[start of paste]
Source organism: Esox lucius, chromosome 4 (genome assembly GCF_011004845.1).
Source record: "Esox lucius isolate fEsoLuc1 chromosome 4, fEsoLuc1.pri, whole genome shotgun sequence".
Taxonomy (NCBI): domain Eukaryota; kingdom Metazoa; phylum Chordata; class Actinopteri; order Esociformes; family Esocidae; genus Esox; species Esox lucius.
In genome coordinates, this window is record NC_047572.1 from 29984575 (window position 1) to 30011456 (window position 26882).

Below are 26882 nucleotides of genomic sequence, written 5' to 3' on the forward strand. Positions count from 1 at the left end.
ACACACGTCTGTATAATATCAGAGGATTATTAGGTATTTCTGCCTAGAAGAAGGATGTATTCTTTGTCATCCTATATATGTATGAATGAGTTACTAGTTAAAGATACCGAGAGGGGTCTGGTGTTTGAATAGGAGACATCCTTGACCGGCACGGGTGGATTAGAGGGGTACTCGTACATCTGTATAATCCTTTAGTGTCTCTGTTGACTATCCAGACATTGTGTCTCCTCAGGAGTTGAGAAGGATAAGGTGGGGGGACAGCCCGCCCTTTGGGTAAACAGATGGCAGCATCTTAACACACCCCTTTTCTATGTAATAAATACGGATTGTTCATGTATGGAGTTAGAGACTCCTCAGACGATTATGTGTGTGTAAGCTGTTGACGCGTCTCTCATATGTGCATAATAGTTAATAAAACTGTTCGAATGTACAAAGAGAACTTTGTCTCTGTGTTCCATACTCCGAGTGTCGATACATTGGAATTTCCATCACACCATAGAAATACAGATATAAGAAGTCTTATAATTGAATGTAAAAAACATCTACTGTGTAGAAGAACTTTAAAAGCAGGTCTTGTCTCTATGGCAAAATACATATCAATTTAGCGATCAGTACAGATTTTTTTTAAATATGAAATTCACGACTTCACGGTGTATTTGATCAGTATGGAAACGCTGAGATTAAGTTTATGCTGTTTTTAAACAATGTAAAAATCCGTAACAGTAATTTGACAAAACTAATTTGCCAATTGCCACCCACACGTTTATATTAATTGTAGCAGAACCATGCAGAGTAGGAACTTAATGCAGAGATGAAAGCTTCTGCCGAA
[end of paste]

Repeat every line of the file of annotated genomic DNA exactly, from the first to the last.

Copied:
Source organism: Esox lucius, chromosome 4 (genome assembly GCF_011004845.1).
Source record: "Esox lucius isolate fEsoLuc1 chromosome 4, fEsoLuc1.pri, whole genome shotgun sequence".
Taxonomy (NCBI): domain Eukaryota; kingdom Metazoa; phylum Chordata; class Actinopteri; order Esociformes; family Esocidae; genus Esox; species Esox lucius.
In genome coordinates, this window is record NC_047572.1 from 29984575 (window position 1) to 30011456 (window position 26882).

Below are 26882 nucleotides of genomic sequence, written 5' to 3' on the forward strand. Positions count from 1 at the left end.
ACACACGTCTGTATAATATCAGAGGATTATTAGGTATTTCTGCCTAGAAGAAGGATGTATTCTTTGTCATCCTATATATGTATGAATGAGTTACTAGTTAAAGATACCGAGAGGGGTCTGGTGTTTGAATAGGAGACATCCTTGACCGGCACGGGTGGATTAGAGGGGTACTCGTACATCTGTATAATCCTTTAGTGTCTCTGTTGACTATCCAGACATTGTGTCTCCTCAGGAGTTGAGAAGGATAAGGTGGGGGGACAGCCCGCCCTTTGGGTAAACAGATGGCAGCATCTTAACACACCCCTTTTCTATGTAATAAATACGGATTGTTCATGTATGGAGTTAGAGACTCCTCAGACGATTATGTGTGTGTAAGCTGTTGACGCGTCTCTCATATGTGCATAATAGTTAATAAAACTGTTCGAATGTACAAAGAGAACTTTGTCTCTGTGTTCCATACTCCGAGTGTCGATACATTGGAATTTCCATCACACCATAGAAATACAGATATAAGAAGTCTTATAATTGAATGTAAAAAACATCTACTGTGTAGAAGAACTTTAAAAGCAGGTCTTGTCTCTATGGCAAAATACATATCAATTTAGCGATCAGTACAGATTTTTTTTAAATATGAAATTCACGACTTCACGGTGTATTTGATCAGTATGGAAACGCTGAGATTAAGTTTATGCTGTTTTTAAACAATGTAAAAATCCGTAACAGTAATTTGACAAAACTAATTTGCCAATTGCCACCCACACGTTTATATTAATTGTAGCAGAACCATGCAGAGTAGGAACTTAATGCAGAGATGAAAGCTTCTGCCGAA